2. Don't skip the entire sections relating to employment history and education and write "See resume". See, I want to know things that probably aren't on your resume, like who to call to check that the job you describe on your resume as "Strategic professional responsible for market analysis and leadership decisions, with special emphasis on contracts" wasn't really something more like "The mailroom clerk, who orders the office supplies and signs the maintenance agreements on the copiers". Because, you know, that never happens.
3. (Here's my favorite.) Sometimes, I get applications where someone has filled out their name and address, and then left the rest of the app blank. The Job Fairy, ever seeking knowledge, pursued one of these intrepid speed-appliers, and asked, "Why in the world would you ever do this?" The answer: "I figure, if they want to know more about me, they'll call me and ask." Let me repeat that, in case you were blinded by the stupid. "I figure, if they want to know more about me, they'll call me and ask." So what, I'm supposed to want to give you a job because I like your last name? I used to know a guy who lived on your street? Sorry, children. I'm not calling you. At this point, I know everything I need to know. I mean, it's still a toss-up between too lazy to fill out the paper, and unable to follow directions, but hey. Sometimes you don't need all the details to make a decision.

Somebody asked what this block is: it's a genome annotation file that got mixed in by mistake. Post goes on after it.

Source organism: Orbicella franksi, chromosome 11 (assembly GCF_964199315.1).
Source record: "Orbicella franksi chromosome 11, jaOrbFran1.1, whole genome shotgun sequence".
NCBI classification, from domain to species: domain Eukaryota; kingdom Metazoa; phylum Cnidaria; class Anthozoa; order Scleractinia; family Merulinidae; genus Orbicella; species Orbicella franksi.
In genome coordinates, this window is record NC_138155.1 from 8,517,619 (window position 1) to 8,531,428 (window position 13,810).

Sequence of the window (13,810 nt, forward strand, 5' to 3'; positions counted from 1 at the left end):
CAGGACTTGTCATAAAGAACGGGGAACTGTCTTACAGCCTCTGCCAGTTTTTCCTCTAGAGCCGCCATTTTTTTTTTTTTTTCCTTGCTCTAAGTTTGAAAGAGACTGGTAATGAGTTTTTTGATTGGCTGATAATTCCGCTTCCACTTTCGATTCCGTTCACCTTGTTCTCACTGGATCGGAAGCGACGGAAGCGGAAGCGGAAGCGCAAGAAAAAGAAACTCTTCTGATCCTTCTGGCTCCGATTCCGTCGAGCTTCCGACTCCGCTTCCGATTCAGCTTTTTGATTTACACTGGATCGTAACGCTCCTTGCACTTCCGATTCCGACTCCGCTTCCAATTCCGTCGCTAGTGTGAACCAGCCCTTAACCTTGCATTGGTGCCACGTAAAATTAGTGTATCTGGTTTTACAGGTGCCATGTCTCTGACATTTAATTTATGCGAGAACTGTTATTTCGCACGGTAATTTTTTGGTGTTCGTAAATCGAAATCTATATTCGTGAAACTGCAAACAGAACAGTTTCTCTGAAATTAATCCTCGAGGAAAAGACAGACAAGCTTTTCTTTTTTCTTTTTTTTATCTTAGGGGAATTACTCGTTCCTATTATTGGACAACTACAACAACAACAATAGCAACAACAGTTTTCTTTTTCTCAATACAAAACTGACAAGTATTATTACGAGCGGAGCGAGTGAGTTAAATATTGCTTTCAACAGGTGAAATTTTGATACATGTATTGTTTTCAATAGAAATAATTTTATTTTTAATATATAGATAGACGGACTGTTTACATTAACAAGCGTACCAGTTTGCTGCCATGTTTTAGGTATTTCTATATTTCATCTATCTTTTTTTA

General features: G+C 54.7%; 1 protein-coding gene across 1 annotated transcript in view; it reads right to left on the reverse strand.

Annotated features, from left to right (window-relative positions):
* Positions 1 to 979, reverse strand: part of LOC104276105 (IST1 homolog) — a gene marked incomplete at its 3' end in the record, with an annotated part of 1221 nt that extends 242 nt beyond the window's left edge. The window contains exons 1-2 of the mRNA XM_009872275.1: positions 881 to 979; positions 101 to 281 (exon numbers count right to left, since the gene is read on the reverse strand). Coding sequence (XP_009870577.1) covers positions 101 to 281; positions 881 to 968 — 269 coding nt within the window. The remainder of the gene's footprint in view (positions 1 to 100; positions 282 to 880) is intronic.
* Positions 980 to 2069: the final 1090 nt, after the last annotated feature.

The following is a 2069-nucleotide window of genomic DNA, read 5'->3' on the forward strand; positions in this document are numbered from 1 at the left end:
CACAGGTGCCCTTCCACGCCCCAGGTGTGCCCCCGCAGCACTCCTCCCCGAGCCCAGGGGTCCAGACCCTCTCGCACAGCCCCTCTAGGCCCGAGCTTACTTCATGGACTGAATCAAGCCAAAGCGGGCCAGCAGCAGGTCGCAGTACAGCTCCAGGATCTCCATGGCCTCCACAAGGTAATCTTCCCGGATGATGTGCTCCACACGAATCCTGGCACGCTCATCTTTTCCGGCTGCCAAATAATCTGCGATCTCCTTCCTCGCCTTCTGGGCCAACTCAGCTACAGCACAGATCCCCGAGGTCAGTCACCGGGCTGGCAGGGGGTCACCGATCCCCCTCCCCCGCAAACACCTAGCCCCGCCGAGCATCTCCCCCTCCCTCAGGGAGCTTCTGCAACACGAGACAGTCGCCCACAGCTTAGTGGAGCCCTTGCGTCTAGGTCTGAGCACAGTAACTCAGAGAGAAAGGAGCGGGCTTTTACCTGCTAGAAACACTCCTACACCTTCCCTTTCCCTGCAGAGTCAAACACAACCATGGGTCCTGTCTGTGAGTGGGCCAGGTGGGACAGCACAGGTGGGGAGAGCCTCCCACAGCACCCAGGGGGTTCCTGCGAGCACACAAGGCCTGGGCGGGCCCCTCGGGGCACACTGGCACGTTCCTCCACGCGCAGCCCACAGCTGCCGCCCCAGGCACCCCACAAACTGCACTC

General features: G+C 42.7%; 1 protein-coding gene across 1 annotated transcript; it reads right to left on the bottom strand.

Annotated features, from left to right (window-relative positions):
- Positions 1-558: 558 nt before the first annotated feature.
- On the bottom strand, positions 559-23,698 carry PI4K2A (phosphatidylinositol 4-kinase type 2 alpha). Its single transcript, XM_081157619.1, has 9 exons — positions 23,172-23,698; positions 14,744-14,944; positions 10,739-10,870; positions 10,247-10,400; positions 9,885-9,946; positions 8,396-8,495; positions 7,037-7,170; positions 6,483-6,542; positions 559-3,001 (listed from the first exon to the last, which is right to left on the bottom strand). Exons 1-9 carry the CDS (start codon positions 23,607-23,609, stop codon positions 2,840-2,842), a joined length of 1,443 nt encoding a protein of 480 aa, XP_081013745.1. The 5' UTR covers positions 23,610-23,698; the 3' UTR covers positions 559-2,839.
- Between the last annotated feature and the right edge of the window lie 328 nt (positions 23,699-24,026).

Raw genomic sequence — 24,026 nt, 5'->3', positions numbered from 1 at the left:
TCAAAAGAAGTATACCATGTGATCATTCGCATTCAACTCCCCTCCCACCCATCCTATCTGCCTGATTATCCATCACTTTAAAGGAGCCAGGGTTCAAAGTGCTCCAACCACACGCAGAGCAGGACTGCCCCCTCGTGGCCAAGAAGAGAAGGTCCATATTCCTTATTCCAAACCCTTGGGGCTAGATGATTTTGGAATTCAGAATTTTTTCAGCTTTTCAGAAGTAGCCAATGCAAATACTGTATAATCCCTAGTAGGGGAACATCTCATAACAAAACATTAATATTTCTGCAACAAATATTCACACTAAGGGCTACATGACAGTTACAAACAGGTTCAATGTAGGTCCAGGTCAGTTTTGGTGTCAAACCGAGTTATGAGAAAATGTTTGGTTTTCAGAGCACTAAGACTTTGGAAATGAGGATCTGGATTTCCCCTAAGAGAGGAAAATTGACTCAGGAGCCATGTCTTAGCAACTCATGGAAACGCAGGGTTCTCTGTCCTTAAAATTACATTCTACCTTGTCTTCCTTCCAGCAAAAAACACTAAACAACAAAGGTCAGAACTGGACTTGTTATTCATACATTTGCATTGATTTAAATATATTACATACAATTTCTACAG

4. Don't make up job history. I'm going to call. I'm probably going to call everybody you list. If I have to spend my day calling a lot of places that don't exist, or have never heard of you, it will leave me less than willing to help you out. Funny, that.
Here's what *to* do:
- Use blue or black ink. Print as clearly as you are able.
- Include as much information as you can. This might mean carrying in a list of addresses and phone numbers from your previous employers and copying off the list. I don't mind running down the occasional stray phone number, but if you provide no contact information for any of your references, I probably won't bother.
- Be honest. I'm going to find out what you did in your last job anyway. You might have a little more room to fudge with details about why you left, because many employers will not share that information, but if you do, you take the risk that your company is not among that group, or that the HR person I'll be talking to will be new enough not to know the policies about what to say or not say, or stressed enough not to care.
- Many applications will ask you for job duties in your history as well as titles. You only have a few lines to fill here, so try to prioritize, putting responsibilities that are related to the job you are applying for at the top of your list. If you leave these lines blank, I'll probably assume that you don't know what you did at your last job, which translates to the thought that perhaps you didn't do very much, or you weren't paying any attention.